With the decades-old practice of state-sponsored election meddling thrust into the spotlight after the 2016 US election, a growing number of people inside and outside of Taiwan have been warning that China is using increasingly sophisticated methods to attempt to destroy democracy on the island ahead of the January 2020 elections, according to the Nikkei Asian Review.
In late november, Taiwanese local elections were cast into disarray amid accusations by government officials that online disinformation originating from Beijing had undermined voters’ confidence in President Tsai Ingwen along with the Democratic Progressive Party she belongs to. Following the loss of crucial mayoral elections to the China-friendly Kuomintang in November, Tsai stepped down as party chairwoman.
And after using Taiwan as propaganda guinea pigs, China may set its sights on US politics according to Yi-Suo Tzeng, acting director of the Cyber Warfare and Information Security division at Taiwan’s Institute for National Defense and Security Research.
“As they accumulate knowledge and test their algorithms, I think within two years we will probably see China having the capability to use cybertools to intervene in the U.S. election,” Tzeng told the Review, though he characterized Beijing’s methods of exercising political influence in the US as “old school” but improving quickly.
On Dec. 13, six sitting U.S. senators, including former Republican presidential candidates Marco Rubio and Ted Cruz, sent a letter to officials including Secretary of State Mike Pompeo and Treasury Secretary Steven Mnuchin urging a U.S. investigation of alleged Chinese attempts to influence Taiwan’s elections last month. They cited concerns for other democracies around the world.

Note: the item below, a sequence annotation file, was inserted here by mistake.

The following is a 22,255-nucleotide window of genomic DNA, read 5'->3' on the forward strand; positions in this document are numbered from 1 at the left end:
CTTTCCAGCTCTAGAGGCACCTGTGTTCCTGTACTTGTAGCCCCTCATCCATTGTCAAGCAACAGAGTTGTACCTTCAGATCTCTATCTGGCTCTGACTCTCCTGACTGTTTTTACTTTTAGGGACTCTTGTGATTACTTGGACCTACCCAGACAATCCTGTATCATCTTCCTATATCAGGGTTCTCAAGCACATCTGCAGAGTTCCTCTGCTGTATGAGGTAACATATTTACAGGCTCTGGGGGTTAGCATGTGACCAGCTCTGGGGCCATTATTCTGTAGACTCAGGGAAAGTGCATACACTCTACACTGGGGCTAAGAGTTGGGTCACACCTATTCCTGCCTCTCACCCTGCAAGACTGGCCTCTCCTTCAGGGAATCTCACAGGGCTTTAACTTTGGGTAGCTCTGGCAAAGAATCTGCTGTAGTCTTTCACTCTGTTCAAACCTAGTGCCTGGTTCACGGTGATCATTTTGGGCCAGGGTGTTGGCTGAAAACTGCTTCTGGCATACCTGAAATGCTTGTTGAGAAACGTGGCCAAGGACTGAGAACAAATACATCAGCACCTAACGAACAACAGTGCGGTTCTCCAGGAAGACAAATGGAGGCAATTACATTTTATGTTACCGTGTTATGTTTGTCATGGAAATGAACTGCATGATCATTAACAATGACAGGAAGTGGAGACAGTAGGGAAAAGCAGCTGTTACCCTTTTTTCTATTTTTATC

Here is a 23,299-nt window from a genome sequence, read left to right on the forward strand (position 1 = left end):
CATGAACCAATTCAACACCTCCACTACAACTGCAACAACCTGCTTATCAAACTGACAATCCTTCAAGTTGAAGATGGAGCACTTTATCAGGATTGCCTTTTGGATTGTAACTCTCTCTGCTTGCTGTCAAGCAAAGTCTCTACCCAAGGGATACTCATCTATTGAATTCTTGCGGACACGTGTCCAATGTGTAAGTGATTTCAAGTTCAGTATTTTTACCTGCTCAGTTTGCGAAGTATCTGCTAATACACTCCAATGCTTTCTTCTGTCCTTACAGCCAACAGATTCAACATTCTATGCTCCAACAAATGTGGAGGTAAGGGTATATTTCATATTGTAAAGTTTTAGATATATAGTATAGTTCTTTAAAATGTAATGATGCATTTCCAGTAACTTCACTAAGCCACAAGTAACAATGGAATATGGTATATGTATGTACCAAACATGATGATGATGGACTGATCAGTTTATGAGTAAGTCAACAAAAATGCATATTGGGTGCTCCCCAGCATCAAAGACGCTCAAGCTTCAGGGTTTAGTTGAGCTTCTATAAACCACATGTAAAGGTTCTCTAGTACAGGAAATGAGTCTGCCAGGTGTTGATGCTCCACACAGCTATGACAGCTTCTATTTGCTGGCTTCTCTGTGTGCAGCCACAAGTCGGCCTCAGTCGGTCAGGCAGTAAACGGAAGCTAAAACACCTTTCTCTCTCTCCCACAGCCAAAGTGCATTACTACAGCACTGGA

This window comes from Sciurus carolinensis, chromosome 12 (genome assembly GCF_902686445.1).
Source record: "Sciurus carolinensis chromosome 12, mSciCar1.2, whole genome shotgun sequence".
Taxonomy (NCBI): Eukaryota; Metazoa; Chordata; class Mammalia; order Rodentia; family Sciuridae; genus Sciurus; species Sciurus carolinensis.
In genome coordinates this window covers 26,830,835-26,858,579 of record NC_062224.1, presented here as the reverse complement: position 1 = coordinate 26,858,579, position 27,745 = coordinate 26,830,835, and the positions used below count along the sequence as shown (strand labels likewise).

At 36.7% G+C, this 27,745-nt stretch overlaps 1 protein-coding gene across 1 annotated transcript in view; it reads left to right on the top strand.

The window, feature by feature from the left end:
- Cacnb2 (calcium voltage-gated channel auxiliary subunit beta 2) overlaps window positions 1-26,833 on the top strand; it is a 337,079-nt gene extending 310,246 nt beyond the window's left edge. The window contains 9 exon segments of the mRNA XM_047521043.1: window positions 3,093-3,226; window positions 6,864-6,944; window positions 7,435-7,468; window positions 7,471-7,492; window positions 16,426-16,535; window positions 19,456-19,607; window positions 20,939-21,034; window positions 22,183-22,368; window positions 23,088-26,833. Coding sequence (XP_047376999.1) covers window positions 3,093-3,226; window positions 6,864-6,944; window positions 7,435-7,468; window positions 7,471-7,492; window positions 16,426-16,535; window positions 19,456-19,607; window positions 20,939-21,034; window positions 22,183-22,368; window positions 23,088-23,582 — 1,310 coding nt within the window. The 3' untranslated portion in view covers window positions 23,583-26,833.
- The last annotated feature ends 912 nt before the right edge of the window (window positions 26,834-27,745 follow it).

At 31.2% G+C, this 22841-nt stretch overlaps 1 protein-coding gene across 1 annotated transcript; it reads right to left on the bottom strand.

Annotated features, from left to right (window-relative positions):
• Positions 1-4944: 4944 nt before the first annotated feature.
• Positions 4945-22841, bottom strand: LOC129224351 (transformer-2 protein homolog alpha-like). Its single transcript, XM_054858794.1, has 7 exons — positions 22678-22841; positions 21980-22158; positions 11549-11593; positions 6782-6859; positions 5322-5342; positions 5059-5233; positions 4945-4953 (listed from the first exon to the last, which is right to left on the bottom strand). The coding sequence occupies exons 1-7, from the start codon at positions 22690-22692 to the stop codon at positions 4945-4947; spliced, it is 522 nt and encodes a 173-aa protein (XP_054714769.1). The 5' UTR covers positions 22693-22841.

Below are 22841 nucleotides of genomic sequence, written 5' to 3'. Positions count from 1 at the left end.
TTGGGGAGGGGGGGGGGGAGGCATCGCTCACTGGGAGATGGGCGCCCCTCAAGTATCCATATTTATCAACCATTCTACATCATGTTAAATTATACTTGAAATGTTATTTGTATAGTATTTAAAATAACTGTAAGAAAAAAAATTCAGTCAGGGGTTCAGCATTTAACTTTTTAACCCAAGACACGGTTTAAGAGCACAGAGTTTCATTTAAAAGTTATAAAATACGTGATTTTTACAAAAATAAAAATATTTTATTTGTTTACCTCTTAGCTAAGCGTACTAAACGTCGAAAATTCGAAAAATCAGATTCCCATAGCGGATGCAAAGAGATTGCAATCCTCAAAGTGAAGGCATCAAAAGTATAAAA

In a report published before the local elections, Jessica Drun, a research analyst at SOS International in Washington, cataloged signs that China was becoming more adept at influencing Taiwanese social media. Drun’s findings included one instance of fake news connected to a Chinese IP address that may have prompted the suicide of a Taiwanese diplomat in Japan. She noted that the results of the hundreds of races decided in Taiwan would help China tweak its methods in the future.
“Chinese disinformation campaigns against Taiwan could be used as a blueprint against other democracies, particularly in sowing greater discord between segments of the population,” Drun said. –Nikkei Asian Review
“While any attempt against the United States would likely require a greater degree of sophistication, China has demonstrated a familiarity with popular Western social media networks, as well as an awareness of existing vulnerabilities within these systems, as brought to light in the 2016 U.S. elections.”
What’s more, Taiwan’s Justice Ministry announced in October that it was probing 33 cases where Taiwanese candidate allegedly received funding from Beijing – a claim which China has vehemently denied.
“We have never interfered with Taiwan’s elections,” said Ma Xiaougang, a spokesman for China’s Taiwan Affairs Office, on October 31.
That’s not true, according to the Nikkei, which notes that in 1996 Beijing made it clear that it it did not want the eventual winner of the island’s first presidential election – Lee Teng-hui, to win – going as far as launching missiles into Taiwanese waters to emphasize their wishes.